Emanti and eMacembe "Mac" are adjusting well to their new home at the Caldwell Zoo. The 9-year-old and 8-year-old African elephants arrived April 5 after a 33-hour truck ride from the San Diego Zoo's Wild Animal Park.
Caldwell Zoo Curator of Mammals Scotty Stainback said the process to get the half-brothers to Tyler started about two years ago.
"It was a big move for us," Stainback said. "It was a recommendation from the Species Survival Plan."
Stainback said female elephants push the young males out of the herd when they get to be a certain age.
"That's what happened to Mac and Emanti and we were able to bring them here," Stainback said.
The 5,000-pound elephants were trained to ride in their shipping crates by the staff in San Diego until the staff was comfortable the elephants would be safe when they were riding to Tyler in semi-trailers.
Staff members from San Diego came to work with the Caldwell Zoo staff and introduce Mac and Emanti to Tonya, Caldwell's resident elephant. Tonya is 42 years old and has been at the zoo for more than 30 years.
Stainback said he spent a week in San Diego with the wild animal park's staff learning about Mac and Emanti.
Stainback said Tonya welcomed the younger elephants into the exhibit and the three have had no issues sharing their home.
The trio enjoys eating fresh cut browse, the tree limbs cut each morning by the zoo's horticulture department, fresh produce, elephant pellets made of alfalfa and coastal hay.
"We cut up and feed them apples, sweet potatoes, celery and cucumbers every day," Stainback said. "Browse is their favorite. It's a mixture of sweet gum, elm, cotton wood and willow. We put it out three times a day."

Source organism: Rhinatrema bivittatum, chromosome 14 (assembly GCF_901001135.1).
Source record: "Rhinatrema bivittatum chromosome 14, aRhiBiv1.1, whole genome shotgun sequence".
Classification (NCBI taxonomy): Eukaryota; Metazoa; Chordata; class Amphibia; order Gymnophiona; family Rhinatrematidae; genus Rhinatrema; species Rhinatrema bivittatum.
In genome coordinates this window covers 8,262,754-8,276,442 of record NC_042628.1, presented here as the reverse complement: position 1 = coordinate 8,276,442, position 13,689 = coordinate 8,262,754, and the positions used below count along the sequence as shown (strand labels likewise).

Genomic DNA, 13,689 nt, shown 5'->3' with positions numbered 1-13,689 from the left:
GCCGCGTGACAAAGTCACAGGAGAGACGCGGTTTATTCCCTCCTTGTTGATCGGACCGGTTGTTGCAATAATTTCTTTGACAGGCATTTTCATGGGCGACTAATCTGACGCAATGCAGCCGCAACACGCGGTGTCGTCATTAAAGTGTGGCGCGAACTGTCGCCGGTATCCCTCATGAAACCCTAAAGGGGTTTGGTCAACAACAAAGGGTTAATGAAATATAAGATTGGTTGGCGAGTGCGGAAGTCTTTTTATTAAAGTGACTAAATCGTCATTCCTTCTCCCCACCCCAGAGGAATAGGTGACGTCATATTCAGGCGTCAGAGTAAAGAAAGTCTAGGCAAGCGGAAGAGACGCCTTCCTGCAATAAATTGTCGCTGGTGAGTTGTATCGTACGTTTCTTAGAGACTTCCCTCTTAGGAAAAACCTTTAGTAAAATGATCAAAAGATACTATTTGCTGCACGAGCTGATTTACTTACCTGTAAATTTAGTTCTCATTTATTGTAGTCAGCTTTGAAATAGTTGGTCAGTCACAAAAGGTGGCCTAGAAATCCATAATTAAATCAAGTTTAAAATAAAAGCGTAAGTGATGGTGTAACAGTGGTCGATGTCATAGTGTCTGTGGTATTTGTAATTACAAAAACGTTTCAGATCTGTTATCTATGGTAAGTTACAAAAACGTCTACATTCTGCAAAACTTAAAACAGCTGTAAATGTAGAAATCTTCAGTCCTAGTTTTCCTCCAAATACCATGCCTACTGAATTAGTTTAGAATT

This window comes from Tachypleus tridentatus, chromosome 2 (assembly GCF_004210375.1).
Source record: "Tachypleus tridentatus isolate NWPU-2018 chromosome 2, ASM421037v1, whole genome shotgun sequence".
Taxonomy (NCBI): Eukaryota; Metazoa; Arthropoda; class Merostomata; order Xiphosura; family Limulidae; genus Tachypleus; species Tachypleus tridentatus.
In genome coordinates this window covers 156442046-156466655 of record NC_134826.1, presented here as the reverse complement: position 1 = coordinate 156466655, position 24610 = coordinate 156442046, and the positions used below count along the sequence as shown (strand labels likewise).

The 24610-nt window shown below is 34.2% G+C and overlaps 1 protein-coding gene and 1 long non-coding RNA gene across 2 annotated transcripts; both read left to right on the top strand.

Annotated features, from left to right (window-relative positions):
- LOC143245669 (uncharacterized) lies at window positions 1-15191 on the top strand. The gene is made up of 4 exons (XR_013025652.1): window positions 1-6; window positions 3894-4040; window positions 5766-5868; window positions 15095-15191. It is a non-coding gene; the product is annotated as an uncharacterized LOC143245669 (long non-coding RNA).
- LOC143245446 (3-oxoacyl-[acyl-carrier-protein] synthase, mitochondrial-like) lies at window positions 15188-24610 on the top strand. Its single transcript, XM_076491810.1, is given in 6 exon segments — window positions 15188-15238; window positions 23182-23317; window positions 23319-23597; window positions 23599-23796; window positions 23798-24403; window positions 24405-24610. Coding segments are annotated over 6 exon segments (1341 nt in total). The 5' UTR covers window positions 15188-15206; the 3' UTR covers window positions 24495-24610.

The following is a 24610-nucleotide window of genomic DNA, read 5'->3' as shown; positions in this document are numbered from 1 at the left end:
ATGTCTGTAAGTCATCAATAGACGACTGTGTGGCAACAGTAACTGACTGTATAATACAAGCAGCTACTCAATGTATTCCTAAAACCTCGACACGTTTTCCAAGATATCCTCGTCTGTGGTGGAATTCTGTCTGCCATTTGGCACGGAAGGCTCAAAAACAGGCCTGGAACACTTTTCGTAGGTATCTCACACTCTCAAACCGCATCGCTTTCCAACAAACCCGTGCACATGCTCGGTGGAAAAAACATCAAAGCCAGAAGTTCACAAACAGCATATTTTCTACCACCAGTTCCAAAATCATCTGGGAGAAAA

Stainback said the Caldwell Zoo staff also bathes the elephants, trims back the pads of their feet and takes their blood so their health can be monitored.
"They get exercised every day," Stainback said. "We do stretches with them by getting them to lift their feet into the bars of their exhibit. We put hay in an elevated hay net so they can stretch out their necks and trunks like they would do in the wild."
Stainback said Mac and Emanti were born at the San Diego Zoo and will remain ambassadors for their wild species and not be released back into the wild.
Magen Arab, of Austin, said she enjoys bringing her young children to the Caldwell Zoo when she visits her mother in Tyler.
"The zoo in Austin is a rehabilitation zoo, so it's nice to come here and see the animals," she said.
Arab's 4-year-old son, Jack, said he likes how the elephants get water with their trunks and eat with their trunks.
"They are ambassadors for their wild counterparts," Stainback said. "They're very intelligent animals. We haven't had young elephants at the zoo in a long time. They have revitalized the exhibit."